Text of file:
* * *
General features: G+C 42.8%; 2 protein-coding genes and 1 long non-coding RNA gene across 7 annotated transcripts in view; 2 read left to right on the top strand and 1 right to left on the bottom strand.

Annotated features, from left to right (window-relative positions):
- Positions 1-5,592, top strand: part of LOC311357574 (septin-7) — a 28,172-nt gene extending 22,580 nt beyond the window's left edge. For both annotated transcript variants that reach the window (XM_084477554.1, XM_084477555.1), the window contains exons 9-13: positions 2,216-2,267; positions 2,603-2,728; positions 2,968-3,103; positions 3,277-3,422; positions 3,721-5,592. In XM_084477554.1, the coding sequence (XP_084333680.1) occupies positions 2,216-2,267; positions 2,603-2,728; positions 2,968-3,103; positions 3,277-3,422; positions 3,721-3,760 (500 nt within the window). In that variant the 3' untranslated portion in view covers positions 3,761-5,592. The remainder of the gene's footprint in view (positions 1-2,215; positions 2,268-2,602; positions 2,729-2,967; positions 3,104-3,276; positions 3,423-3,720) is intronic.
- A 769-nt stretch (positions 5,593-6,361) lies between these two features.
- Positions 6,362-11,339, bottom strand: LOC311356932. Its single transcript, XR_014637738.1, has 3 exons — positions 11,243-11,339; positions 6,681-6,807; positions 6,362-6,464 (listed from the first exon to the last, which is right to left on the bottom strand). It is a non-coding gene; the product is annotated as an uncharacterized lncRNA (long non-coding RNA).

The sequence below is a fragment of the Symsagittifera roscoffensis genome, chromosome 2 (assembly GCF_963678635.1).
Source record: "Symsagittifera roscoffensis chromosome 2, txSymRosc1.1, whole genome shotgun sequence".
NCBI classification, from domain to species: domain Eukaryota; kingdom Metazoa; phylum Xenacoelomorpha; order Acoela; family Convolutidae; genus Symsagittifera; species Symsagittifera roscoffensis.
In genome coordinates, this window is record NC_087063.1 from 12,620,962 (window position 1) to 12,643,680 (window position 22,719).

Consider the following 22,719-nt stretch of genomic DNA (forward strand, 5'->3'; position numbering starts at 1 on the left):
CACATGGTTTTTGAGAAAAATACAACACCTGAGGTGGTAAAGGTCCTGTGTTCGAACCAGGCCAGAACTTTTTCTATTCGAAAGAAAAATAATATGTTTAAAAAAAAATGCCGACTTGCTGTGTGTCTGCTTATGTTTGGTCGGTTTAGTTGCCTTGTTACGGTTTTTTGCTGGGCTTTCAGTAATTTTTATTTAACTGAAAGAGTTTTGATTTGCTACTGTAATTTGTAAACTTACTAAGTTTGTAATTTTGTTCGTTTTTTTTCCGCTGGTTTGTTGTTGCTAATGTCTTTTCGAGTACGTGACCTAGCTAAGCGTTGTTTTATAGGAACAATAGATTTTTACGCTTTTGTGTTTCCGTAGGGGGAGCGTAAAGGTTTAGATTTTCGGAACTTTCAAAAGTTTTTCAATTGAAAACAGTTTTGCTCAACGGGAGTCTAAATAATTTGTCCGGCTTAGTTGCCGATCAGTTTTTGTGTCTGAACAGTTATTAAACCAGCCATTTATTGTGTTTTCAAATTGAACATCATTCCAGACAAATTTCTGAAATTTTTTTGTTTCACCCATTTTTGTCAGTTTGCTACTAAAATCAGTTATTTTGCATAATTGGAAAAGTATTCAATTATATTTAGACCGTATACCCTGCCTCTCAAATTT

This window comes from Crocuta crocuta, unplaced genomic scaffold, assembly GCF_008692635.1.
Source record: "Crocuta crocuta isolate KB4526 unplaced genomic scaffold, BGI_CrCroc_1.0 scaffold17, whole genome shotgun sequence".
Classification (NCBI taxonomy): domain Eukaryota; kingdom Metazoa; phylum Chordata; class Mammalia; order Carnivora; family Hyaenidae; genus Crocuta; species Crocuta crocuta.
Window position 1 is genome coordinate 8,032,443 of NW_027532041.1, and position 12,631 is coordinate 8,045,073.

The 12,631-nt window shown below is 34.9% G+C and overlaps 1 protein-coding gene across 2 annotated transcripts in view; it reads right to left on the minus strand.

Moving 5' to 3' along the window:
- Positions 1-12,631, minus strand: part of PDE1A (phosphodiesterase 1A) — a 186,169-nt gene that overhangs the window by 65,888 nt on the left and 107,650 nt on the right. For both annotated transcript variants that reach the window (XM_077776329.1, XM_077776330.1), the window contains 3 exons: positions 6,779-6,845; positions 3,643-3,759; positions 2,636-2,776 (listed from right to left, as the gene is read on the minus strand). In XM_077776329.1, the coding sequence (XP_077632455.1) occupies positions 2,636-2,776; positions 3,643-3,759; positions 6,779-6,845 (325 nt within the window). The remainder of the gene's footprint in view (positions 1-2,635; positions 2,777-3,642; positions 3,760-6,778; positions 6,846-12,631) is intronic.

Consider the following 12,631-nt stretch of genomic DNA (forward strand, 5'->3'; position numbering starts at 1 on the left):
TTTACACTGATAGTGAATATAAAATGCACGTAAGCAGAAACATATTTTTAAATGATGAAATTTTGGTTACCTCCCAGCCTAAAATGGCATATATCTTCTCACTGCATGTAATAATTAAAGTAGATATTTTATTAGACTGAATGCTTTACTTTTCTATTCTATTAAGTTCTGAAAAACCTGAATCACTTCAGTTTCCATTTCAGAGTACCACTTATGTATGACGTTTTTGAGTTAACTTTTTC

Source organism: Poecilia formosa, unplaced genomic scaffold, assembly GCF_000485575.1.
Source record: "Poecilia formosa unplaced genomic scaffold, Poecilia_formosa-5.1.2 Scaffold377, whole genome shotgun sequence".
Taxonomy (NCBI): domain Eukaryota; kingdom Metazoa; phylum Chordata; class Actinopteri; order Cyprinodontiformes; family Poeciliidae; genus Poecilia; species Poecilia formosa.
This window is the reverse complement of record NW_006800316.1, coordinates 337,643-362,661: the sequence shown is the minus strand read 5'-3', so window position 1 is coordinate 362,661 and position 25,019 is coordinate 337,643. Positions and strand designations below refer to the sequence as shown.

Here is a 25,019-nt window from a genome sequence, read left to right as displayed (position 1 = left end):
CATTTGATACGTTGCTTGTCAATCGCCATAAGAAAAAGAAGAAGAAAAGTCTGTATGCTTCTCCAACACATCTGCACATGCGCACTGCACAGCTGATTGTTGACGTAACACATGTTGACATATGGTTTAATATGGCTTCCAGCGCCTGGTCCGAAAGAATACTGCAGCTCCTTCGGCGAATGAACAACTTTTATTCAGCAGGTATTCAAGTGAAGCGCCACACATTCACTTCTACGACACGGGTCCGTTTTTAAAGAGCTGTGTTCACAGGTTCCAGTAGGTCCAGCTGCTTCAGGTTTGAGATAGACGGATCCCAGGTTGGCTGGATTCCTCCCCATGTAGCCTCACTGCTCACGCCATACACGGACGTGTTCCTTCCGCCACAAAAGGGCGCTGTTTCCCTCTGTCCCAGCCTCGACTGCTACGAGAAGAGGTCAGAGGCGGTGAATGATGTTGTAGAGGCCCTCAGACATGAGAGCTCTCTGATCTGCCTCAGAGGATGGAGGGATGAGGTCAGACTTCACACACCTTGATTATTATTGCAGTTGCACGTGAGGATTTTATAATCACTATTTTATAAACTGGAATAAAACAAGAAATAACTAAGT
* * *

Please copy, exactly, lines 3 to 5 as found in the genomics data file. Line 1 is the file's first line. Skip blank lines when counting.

- Positions 1-5,592, top strand: part of LOC311357574 (septin-7) — a 28,172-nt gene extending 22,580 nt beyond the window's left edge. For both annotated transcript variants that reach the window (XM_084477554.1, XM_084477555.1), the window contains exons 9-13: positions 2,216-2,267; positions 2,603-2,728; positions 2,968-3,103; positions 3,277-3,422; positions 3,721-5,592. In XM_084477554.1, the coding sequence (XP_084333680.1) occupies positions 2,216-2,267; positions 2,603-2,728; positions 2,968-3,103; positions 3,277-3,422; positions 3,721-3,760 (500 nt within the window). In that variant the 3' untranslated portion in view covers positions 3,761-5,592. The remainder of the gene's footprint in view (positions 1-2,215; positions 2,268-2,602; positions 2,729-2,967; positions 3,104-3,276; positions 3,423-3,720) is intronic.
- A 769-nt stretch (positions 5,593-6,361) lies between these two features.
- Positions 6,362-11,339, bottom strand: LOC311356932. Its single transcript, XR_014637738.1, has 3 exons — positions 11,243-11,339; positions 6,681-6,807; positions 6,362-6,464 (listed from the first exon to the last, which is right to left on the bottom strand). It is a non-coding gene; the product is annotated as an uncharacterized lncRNA (long non-coding RNA).